Leopard Bonjour shares automatically reconnecting

Discussion in 'macOS' started by cottington, Sep 21, 2008.

  1. cottington macrumors member

    Feb 27, 2008
    Please forgive me if this has been asked elsewhere... I did look.

    I have two iMacs both running Leopard with all the latest updates as of this posting. I have an administrator account "admin" on Mac A. On Mac B, I connect to Mac A using the Bonjour share shortcut from the Finder sidebar. When I connect I do a "Connect As..." and supply the credentials for the "admin" account. This works fine. When I click "Disconnect" it seems to work and it says "Connected as: Guest." Great. That's what I want. But, if I select a different item from the Sidebar then click on Mac A again it says "Connected as: admin" and I have admin access to all files on Mac A.

    This doesn't seem right. If I log out and back in this behavior persists. Only after I restart the computer am I again asked for credentials. I do not have a Keychain entry for this connection. I have tried creating a fresh, standard user account and it has this problem as well.

    Is this a bug? Is OSX designed like this and I'm just failing to see the logic? Something else? Thanks in advance for any help.
  2. r0k macrumors 68040


    Mar 3, 2008
    I'm not sure I understand the point. If you log in as admin, why would you want to log out and log back in as guest? Are you worried about somebody walking up and using your machine to make admin changes to the other machine? If this is a concern, lock your screen. I have a 1 minute timeout on my screensaver. I enter my password a lot, but I don't have to worry about the kids sitting down to my keyboard and changing their parental controls settings from my machine.

    As for sloppy networking, staying logged in as admin after you think you've logged out, this sounds like a bug. You should bring this to the attention of Apple. If all your system updates on your machine and the machine you are logging into are up to date, call AppleCare and let them know about this. But the immediate fix is to use a screensaver with a password on your end with a short leash to keep other users from using your machine to do things as admin to the other machines.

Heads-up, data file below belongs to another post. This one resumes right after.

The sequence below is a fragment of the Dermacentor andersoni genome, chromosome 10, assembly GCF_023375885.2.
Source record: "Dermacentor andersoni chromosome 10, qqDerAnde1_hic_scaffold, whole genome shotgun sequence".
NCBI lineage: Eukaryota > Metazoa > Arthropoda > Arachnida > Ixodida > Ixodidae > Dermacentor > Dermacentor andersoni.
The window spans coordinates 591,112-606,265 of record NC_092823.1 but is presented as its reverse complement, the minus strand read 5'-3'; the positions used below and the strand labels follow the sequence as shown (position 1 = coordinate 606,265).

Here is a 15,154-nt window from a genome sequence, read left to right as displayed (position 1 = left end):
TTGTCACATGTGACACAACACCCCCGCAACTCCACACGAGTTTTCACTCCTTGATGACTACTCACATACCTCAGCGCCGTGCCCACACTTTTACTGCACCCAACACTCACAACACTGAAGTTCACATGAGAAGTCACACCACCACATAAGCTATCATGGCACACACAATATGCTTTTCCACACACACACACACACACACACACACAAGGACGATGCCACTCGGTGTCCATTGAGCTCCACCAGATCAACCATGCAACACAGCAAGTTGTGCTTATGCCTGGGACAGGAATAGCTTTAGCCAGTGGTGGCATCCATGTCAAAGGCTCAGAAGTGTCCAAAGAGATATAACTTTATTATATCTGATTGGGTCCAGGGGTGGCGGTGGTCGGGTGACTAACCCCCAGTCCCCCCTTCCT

Here is a reasonably secure topology...

    Kids' machines...
    Kid machine 1 - auto login as kid 1 - only 2 accounts exist: kid1 and admin
    Strict parental controls including hours of the day and applications, firewall settings medium,
    Kid machine 2 - auto login as kid 2 - only 2 accounts exist: kid2 and admin
    Strict parental controls including hours of the day and applications

    Parents' machines...
    Mom machine - auto login as mom - non admin account - only 2 accounts exist: mom and admin - different admin password than kid machines
    Dad machine - auto login as dad - non admin account - only 2 accounts exist: dad and admin - different admin password than kid machines
    Dad machine another alternative:
    Dad machine - no auto login - only one admin account - 1 minute screenlock

    Office environment...
    In an office environment, no machines would have auto login. All would require login and have short-fuse screenlocking. Nobody would ever log in and use an admin account for routine work. "power users" would get admin access with routine audits of their machines. New apps would be authorized by an admin over screensharing or ARD. Yes, it's strict but you gotta keep basic stuff working more than you gotta let users download and play games.